TOKYO — Japanese movie theater attendance is expected to break the 150 million mark in 1997 for the first time in 11 years. Several doemstic hits, a strong slate of imports and an emerging multiplex boom are all behind the upswing, a leading financial daily reported, citing industry sources.
The Nihon Keizai Shimbun said major film companies are likely to post a record high 79 billion yen ($627 million) in film distribution income for the year, breaking the previous high set in 1983 of $62.4 million.
Officials from major film companies would not confirm the figures from the daily but did acknowledge that 1997 is certain to be a banner year.
The figures represent an amazing turnaround for the Japanese film industry from a year ago. In 1996, attendance and revenue marked lows that had not been seen for 35 years and many thought the industry was starting its fade into oblivion.
The turnaround began in late 1996 with the release of “Shall We Dance?” The film took in $31.6 million in Japan and since its North American release in 1997, it has become the top Japanese film at the U.S. box office, where it is set to break the $10 million mark.
In early 1997, “Shitsurakuen” (“Lost Paradise”) added another spark to the domestic industry. The story of a middle-aged couple’s extramarital love affair took in more than $26 million in Japan and was well received during its international debut at the Montreal International Film Festival.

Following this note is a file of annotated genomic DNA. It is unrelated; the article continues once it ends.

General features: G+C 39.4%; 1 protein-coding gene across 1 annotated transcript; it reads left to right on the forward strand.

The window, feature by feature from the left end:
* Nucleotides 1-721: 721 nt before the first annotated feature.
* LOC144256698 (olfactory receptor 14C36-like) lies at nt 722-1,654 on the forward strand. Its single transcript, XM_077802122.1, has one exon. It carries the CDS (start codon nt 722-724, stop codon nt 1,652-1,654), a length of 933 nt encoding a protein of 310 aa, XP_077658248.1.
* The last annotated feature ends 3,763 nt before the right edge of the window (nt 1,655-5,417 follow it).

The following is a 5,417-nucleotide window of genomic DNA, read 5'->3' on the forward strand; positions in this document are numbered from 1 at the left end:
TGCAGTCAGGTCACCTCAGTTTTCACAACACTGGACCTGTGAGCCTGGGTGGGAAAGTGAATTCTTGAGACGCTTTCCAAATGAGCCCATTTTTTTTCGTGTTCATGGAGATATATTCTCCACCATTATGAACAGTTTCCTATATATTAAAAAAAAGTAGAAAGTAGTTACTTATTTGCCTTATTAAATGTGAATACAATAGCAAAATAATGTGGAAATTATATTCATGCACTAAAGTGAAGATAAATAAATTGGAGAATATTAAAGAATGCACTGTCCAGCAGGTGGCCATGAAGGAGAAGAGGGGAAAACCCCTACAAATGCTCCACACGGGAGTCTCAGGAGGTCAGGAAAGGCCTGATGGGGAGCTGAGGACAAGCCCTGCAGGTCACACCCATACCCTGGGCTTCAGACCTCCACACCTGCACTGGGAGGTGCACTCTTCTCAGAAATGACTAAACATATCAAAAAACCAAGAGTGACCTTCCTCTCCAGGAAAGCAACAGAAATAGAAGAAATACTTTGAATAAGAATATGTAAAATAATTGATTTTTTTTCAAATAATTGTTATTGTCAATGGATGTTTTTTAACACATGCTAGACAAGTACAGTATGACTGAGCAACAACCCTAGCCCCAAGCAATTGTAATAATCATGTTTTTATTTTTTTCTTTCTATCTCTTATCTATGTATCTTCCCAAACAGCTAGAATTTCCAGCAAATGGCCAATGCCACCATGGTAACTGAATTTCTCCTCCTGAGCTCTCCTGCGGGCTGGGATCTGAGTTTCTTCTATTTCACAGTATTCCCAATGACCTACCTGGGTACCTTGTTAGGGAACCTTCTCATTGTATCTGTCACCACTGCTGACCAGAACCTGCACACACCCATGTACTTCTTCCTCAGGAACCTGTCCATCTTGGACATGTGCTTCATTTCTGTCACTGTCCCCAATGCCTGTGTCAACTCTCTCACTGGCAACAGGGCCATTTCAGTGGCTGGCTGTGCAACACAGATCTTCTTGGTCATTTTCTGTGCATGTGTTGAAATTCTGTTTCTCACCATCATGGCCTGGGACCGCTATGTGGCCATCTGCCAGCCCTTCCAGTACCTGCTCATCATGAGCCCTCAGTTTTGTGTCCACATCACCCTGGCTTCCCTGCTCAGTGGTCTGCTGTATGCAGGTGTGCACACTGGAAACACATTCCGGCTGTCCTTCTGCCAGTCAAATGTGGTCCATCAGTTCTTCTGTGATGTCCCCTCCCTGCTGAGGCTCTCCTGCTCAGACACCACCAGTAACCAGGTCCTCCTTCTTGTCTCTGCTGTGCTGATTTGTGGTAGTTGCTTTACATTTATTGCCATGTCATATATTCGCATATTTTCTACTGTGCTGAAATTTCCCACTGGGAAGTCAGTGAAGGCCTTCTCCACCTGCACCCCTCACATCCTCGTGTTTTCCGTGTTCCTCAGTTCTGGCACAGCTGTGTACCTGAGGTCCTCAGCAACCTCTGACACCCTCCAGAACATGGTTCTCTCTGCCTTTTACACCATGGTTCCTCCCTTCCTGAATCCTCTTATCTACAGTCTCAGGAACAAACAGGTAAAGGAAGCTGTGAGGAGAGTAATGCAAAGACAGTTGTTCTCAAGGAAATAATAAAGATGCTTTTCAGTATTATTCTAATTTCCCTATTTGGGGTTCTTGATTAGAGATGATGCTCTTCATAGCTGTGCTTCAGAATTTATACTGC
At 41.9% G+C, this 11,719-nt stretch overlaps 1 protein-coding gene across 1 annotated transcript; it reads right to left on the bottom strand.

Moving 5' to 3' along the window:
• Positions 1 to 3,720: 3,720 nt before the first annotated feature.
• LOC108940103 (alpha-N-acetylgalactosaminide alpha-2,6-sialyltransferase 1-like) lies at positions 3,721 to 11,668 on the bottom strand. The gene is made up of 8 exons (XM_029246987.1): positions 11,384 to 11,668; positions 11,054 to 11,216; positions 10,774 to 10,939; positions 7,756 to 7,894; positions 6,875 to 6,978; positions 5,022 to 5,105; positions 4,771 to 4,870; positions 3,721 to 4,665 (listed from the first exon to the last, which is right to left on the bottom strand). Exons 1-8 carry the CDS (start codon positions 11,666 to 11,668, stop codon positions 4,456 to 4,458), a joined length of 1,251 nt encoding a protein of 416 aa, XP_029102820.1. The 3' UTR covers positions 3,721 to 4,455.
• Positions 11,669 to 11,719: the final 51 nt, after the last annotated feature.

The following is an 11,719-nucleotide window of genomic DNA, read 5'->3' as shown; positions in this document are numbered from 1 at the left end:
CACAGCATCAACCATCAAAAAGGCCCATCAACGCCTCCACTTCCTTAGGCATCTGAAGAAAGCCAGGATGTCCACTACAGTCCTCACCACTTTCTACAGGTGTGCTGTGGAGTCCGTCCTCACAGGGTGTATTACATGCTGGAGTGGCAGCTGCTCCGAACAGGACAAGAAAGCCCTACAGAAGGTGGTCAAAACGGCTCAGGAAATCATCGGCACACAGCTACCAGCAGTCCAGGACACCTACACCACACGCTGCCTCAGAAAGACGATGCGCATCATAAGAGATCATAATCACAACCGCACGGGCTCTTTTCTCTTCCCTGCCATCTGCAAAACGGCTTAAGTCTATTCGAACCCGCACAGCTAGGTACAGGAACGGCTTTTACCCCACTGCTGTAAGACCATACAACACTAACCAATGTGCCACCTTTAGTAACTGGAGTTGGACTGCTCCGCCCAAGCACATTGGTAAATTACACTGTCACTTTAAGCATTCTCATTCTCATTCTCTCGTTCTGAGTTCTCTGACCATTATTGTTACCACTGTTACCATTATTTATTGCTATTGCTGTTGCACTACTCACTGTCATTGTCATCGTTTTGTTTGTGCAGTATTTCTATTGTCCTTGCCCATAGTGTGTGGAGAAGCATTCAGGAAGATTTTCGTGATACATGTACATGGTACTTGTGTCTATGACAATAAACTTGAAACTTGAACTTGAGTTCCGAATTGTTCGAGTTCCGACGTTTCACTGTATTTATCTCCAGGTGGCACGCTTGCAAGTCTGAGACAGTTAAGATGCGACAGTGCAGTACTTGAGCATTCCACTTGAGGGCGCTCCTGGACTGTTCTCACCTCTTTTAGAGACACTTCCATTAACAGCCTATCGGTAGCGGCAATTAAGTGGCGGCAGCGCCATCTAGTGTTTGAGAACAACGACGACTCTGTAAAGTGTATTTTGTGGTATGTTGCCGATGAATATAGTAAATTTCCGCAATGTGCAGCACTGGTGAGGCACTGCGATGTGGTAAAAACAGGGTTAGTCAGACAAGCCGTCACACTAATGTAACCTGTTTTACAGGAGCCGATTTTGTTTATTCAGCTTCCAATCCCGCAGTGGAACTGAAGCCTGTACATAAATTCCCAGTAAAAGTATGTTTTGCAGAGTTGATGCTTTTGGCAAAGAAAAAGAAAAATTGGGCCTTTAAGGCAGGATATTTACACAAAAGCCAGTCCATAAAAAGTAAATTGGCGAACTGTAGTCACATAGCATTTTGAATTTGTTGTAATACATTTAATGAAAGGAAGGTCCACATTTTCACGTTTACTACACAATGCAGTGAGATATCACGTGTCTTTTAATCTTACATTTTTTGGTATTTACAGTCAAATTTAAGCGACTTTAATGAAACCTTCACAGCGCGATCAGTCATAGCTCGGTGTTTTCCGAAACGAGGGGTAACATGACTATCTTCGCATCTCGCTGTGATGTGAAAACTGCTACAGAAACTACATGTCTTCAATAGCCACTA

Then came the monster hit “Mononoke Hime” (“The Phantom Princess”), the all time box office champ in Japan. The animated feature from Hayao Miyazaki eclipsed “E.T.” as Japan’s top movie at the box office and by the time its run ends in early 1998, the film is likely to tally $150 million at the box office and have attendance of over 12 million.
While the domestic side has been picking up, about two-thirds of the movies shown in Japan are imports from the U.S. “The Lost World: Jurassic Park” and the Star Wars trilogy reissue were among the strongest products from Hollywood this year. Year-end releases such as “Men in Black,” “Air Force One” and “Titanic” are certain to pack theaters in Japan.
On the hardware side, a multiplex building boom also has sprouted in Japan, which helped push the number of screens in the country to 1,828 in 1996, up from 1,776 in 1995. The number of theaters had been in a tailspin since peaking at over 7,000 in the 1960s. Official figures for screens in 1997 are not yet available.